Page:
Richeson Settlers in United States in the 17th Century
- Ezekiel Richeson, who landed in Charlestown, Massachusetts in 1630 
- Barnaby Richeson, who arrived in Virginia in 1639 
- John Richeson, who arrived in Maryland in 1651 
- Isaac Richeson, who arrived in Virginia in 1652 
- Mark Richeson, who landed in Maryland in 1653 
- ... (More are available in all our PDF Extended History products and printed products wherever possible.)
Richeson Settlers in United States in the 18th Century
- Jeremiah Richeson, who landed in Virginia in 1703 
Richeson migration to Canada +
Some of the first settlers of this family name were:
Richeson Settlers in Canada in the 18th Century
- John Richeson, who settled in St. John's, Newfoundland in 1706 
Contemporary Notables of the name Richeson (post 1700) +
- Samuel Richeson, American Democratic Party politician, Delegate to Democratic National Convention from Missouri, 1948 
- Mary Johnson Richeson, American Democratic Party politician, Delegate to Democratic National Convention from Texas, 1996, 2004 
- Joseph Richeson, American Democratic Party politician, Alternate Delegate to Democratic National Convention from Texas, 2004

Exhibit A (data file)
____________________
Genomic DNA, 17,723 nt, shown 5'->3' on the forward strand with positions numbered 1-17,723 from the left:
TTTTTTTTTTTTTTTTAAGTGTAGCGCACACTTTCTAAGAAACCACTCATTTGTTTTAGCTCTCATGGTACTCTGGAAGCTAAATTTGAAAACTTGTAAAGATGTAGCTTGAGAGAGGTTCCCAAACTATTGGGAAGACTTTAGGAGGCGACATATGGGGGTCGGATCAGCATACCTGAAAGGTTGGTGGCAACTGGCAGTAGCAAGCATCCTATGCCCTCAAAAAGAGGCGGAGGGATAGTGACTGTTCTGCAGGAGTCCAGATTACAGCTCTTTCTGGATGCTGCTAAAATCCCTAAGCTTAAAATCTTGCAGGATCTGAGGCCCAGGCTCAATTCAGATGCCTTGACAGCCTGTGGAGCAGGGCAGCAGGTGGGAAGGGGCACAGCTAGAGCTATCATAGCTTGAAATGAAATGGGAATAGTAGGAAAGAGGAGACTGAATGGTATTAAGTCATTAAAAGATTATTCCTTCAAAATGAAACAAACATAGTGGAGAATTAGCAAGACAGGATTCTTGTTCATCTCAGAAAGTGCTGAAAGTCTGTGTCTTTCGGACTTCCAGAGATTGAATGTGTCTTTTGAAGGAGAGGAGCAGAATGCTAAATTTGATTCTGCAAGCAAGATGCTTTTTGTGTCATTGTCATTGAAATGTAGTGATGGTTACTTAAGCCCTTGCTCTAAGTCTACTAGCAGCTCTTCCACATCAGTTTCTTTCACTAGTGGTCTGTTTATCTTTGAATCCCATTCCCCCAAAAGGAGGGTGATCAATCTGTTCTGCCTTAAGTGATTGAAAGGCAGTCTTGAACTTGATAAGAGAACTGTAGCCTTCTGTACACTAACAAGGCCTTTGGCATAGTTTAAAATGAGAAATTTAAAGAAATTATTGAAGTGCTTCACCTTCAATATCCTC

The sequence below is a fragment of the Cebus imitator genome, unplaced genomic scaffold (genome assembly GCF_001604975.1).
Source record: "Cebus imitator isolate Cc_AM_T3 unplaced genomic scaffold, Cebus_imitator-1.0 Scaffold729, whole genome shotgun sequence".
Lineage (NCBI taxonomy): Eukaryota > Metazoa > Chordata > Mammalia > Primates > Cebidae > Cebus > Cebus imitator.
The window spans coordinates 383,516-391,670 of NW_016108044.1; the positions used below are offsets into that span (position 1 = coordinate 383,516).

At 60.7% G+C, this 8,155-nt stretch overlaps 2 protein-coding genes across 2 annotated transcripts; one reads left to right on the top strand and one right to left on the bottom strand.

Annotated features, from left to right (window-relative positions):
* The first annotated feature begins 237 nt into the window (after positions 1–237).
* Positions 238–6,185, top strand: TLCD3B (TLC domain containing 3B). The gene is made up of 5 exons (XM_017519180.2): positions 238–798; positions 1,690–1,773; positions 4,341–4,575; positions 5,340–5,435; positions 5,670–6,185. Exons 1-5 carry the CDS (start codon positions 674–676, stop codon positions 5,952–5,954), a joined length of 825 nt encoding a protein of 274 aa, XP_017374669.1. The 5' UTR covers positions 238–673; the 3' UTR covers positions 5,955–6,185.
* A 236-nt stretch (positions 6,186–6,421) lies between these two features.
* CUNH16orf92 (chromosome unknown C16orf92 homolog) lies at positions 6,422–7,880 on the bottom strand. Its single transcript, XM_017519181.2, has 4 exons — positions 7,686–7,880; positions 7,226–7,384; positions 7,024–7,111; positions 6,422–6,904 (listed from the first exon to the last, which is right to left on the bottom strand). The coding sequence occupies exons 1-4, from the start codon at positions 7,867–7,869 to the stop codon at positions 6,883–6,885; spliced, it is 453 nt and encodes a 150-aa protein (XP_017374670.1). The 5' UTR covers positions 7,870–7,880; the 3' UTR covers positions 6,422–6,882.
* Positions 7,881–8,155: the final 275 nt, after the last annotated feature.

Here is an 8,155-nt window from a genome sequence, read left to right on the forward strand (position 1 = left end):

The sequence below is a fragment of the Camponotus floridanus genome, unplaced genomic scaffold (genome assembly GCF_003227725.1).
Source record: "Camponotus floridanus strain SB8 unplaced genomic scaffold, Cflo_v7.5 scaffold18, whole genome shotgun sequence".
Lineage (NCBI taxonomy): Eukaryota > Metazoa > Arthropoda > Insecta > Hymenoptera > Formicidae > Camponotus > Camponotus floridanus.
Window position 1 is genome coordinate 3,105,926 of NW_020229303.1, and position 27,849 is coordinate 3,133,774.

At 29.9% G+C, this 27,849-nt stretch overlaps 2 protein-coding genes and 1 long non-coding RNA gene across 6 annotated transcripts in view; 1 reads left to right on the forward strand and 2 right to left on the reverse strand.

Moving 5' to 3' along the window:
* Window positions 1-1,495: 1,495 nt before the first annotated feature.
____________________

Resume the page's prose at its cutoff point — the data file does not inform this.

- Joe Richeson, American Democratic Party politician, Candidate in primary for Texas State Board of Education 5th District, 1996 
- Frank S. Richeson, American Democratic Party politician, Member of Virginia State Senate, 1950; Delegate to Democratic National Convention from Virginia, 1952 
- Charles H. Richeson, American Democratic Party politician, Delegate to Democratic National Convention from Missouri, 1928 
Related Stories +
The Richeson Motto +
The motto was originally a war cry or slogan. Mottoes first began to be shown with arms in the 14th and 15th centuries, but were not in general use until the 17th century. Thus the oldest coats of arms generally do not include a motto. Mottoes seldom form part of the grant of arms: Under most heraldic authorities, a motto is an optional component of the coat of arms, and can be added to or changed at will; many families have chosen not to display a motto.
Motto: Virtute acquiritur honos
Motto Translation: Honour is aquired by virtue.
- ^ Reaney, P.H and R.M. Wilson, A Dictionary of English Surnames. London: Routledge, 1991. Print. (ISBN 0-415-05737-X)
- ^ Black, George F., The Surnames of Scotland Their Origin, Meaning and History. New York: New York Public Library, 1946. Print. (ISBN 0-87104-172-3)
- ^ Guppy, Henry Brougham, Homes of Family Names in Great Britain. 1890. Print.
- ^ https://namecensus.com/most_common_surnames.htm
- ^ Filby, P. William, Meyer, Mary K., Passenger and immigration lists index : a guide to published arrival records of about 500,000 passengers who came to the United States and Canada in the seventeenth, eighteenth, and nineteenth centuries. 1982-1985 Cumulated Supplements in Four Volumes Detroit, Mich. : Gale Research Co., 1985, Print (ISBN 0-8103-1795-8)
- ^ Seary E.R., Family Names of the Island of Newfoundland, Montreal: McGill's-Queen's Universtity Press 1998 ISBN 0-7735-1782-0
- ^ The Political Graveyard: Alphabetical Name Index. (Retrieved 2015, October 19) . Retrieved from http://politicalgraveyard.com/alpha/index.html